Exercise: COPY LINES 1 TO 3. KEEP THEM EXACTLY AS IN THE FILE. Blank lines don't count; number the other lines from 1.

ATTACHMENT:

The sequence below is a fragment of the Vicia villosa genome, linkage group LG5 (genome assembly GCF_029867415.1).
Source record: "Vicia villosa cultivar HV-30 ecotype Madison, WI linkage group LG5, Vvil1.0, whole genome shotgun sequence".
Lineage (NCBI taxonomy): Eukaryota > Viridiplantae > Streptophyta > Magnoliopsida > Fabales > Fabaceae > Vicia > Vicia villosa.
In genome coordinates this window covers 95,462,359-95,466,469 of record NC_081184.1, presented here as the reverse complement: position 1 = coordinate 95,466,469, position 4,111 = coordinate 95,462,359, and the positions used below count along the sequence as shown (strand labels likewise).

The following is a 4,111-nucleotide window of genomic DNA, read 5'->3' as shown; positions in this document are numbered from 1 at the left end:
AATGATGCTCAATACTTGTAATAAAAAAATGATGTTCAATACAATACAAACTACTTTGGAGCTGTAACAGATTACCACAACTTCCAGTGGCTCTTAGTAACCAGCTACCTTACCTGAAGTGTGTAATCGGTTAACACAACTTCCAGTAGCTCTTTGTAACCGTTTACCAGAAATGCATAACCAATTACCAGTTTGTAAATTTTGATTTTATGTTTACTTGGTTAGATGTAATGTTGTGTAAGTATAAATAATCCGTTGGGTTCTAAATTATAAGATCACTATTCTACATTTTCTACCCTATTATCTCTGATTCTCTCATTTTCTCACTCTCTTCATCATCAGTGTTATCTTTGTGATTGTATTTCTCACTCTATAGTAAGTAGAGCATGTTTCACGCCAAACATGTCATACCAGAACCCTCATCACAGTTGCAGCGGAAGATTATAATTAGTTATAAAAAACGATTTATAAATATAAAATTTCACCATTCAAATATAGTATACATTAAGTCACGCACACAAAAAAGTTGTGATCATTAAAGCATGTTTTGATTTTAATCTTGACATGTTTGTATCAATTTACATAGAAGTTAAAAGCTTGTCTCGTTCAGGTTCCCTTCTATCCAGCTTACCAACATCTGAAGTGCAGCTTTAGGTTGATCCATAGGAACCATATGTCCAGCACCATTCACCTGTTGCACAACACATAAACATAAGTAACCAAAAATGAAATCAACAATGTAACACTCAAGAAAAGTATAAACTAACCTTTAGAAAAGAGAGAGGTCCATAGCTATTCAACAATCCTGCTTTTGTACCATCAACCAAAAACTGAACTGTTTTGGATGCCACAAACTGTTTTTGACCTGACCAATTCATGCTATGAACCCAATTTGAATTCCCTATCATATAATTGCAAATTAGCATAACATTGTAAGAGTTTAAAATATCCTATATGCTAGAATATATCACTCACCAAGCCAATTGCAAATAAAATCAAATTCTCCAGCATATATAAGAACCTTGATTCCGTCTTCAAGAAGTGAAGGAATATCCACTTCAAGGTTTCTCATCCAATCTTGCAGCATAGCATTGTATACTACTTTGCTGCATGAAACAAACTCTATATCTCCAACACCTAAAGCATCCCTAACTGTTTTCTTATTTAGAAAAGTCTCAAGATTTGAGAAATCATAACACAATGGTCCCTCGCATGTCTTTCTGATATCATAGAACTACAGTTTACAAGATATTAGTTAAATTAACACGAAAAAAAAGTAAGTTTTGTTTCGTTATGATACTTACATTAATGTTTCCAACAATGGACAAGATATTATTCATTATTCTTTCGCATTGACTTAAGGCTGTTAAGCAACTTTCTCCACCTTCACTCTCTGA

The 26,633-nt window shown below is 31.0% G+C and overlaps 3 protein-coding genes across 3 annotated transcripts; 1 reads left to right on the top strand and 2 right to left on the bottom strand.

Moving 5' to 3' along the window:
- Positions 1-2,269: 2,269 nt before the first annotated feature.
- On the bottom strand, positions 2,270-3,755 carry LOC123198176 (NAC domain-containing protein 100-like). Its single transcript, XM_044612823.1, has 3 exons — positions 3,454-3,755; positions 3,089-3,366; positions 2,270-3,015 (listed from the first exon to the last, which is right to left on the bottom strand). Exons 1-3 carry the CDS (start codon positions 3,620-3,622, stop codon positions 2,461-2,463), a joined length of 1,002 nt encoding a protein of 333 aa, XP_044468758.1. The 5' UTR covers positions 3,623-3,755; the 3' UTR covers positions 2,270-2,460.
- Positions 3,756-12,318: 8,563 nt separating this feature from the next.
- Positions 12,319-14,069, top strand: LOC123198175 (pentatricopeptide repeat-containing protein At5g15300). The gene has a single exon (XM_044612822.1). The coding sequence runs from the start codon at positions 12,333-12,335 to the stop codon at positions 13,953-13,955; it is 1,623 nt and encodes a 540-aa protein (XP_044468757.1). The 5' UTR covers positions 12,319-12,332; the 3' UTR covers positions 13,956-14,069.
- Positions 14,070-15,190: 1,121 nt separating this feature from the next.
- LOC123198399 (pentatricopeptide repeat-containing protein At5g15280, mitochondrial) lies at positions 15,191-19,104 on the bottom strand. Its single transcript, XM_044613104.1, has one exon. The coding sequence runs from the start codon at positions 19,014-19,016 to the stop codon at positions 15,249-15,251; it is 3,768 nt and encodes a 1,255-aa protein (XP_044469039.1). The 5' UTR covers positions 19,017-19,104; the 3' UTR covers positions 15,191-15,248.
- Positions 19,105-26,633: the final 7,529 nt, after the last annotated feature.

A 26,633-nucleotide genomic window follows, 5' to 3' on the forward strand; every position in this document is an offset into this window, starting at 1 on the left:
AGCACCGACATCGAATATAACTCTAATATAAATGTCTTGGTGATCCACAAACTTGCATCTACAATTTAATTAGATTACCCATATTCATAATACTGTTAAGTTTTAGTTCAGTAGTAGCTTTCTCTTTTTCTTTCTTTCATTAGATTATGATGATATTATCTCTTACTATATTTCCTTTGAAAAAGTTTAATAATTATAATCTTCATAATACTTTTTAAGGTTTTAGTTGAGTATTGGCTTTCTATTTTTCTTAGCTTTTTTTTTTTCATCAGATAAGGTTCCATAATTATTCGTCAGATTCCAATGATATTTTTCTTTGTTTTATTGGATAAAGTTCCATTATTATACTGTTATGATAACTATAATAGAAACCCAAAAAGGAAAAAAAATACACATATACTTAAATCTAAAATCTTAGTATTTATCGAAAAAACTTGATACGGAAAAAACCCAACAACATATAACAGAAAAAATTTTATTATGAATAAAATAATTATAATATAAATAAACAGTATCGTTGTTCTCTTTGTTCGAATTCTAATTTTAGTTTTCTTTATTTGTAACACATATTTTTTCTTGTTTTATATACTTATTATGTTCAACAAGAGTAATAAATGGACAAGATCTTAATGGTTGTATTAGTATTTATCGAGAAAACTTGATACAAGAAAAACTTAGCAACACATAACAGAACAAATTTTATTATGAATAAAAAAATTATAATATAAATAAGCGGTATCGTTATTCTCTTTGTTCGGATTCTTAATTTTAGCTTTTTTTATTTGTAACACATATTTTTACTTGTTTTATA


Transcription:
The sequence below is a fragment of the Vicia villosa genome, linkage group LG5 (genome assembly GCF_029867415.1).
Source record: "Vicia villosa cultivar HV-30 ecotype Madison, WI linkage group LG5, Vvil1.0, whole genome shotgun sequence".
Lineage (NCBI taxonomy): Eukaryota > Viridiplantae > Streptophyta > Magnoliopsida > Fabales > Fabaceae > Vicia > Vicia villosa.